In case it was too much, Hogan was ready with a vial of naloxone, the overdose-reversal drug.
Grim drug scenes like this play out every day on the streets surrounding San Francisco’s Civic Center—an area that spans the hard-luck sidewalks of the Tenderloin district and the transitional Mid-Market neighborhood, home to the tech titans Twitter and Uber.
The area has become a beachhead for fentanyl, which has killed tens of thousands across the United States and is beginning to make itself felt in California.
The drug, which can shut down breathing in less than a minute, became the leading cause of opioid deaths in the United States in 2016. More and more drug users are seeking it out, craving its powerful high.
Some of those users say they feel a measure of security because many of their peers carry naloxone, which can quickly restore their breathing if they overdose.
Data suggest that in San Francisco, drug users may be reversing as many overdoses as paramedics—or more. In both cases, the numbers have risen sharply in recent years.
Read: America’s health-care system is making the opioid crisis worse
In 2018, San Francisco paramedics administered naloxone to 1,647 people, up from 980 two years earlier, according to numbers from the city’s emergency-response system.
That compares with 1,658 naloxone-induced overdose reversals last year by laypeople, most of them drug users, according to self-reported data from the DOPE Project, a Bay Area overdose-prevention program run by the publicly funded Harm Reduction Coalition. That’s nearly double the 2016 figure.
“People who use drugs are the primary witnesses to overdose,” says Eliza Wheeler, the national overdose-response strategist for the coalition. “So it would make sense that when they are equipped with naloxone, they are much more likely to reverse an overdose.”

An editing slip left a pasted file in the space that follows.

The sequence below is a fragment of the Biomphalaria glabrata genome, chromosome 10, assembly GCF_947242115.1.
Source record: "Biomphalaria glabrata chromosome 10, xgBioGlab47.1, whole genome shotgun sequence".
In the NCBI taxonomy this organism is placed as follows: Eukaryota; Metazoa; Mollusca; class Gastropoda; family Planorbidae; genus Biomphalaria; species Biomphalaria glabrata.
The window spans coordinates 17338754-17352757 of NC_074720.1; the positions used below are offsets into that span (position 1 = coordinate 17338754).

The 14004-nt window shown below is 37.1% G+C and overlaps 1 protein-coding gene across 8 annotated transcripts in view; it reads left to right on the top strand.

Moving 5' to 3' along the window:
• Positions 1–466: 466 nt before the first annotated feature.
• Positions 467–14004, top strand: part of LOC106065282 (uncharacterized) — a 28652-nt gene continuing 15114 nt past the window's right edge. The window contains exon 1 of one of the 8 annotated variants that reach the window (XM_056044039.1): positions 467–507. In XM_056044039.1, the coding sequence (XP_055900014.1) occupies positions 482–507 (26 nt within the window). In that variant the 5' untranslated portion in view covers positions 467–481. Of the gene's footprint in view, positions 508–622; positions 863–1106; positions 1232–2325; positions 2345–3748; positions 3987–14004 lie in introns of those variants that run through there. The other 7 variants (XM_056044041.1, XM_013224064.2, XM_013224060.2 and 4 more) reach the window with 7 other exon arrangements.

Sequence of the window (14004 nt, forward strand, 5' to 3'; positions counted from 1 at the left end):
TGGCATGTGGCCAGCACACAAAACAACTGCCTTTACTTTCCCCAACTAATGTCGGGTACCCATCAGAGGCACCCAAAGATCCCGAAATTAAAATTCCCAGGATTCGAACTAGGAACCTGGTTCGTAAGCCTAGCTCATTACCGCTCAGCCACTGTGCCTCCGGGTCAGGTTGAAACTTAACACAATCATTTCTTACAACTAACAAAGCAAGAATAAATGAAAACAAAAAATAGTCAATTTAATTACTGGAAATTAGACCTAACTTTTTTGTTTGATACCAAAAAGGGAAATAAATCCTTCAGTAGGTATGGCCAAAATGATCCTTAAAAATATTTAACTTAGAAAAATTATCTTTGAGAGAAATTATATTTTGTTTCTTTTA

The widespread availability of naloxone has radically changed the culture of opioid use on the streets, Hogan said. “In the past, if you OD’d, man, it was like you were really rolling the dice.” Now, he said, people take naloxone for granted.
“I feel like as long as there is Narcan around, the opiates can’t kill you,” says Nick Orlick, 26, referring to one of the brand names for the overdose-reversal drug.
As he huddled in the recess of a building along Mission Street, around the corner from high-rise luxury apartments, Orlick explained that he’d been revived with naloxone 15 times in recent years.
Despite fentanyl’s growing presence in San Francisco and other parts of California, it has not hit the Golden State nearly as hard as the rest of the country.
In 2017, 28,466 people across the United States died from overdoses involving synthetic opioids, which include fentanyl and related compounds, according to data from the Kaiser Family Foundation. California, which represents 12 percent of the country’s population, had 536 of those deaths—less than 2 percent of the total. (Kaiser Health News, which produces California Healthline, is an editorially independent program of the foundation.)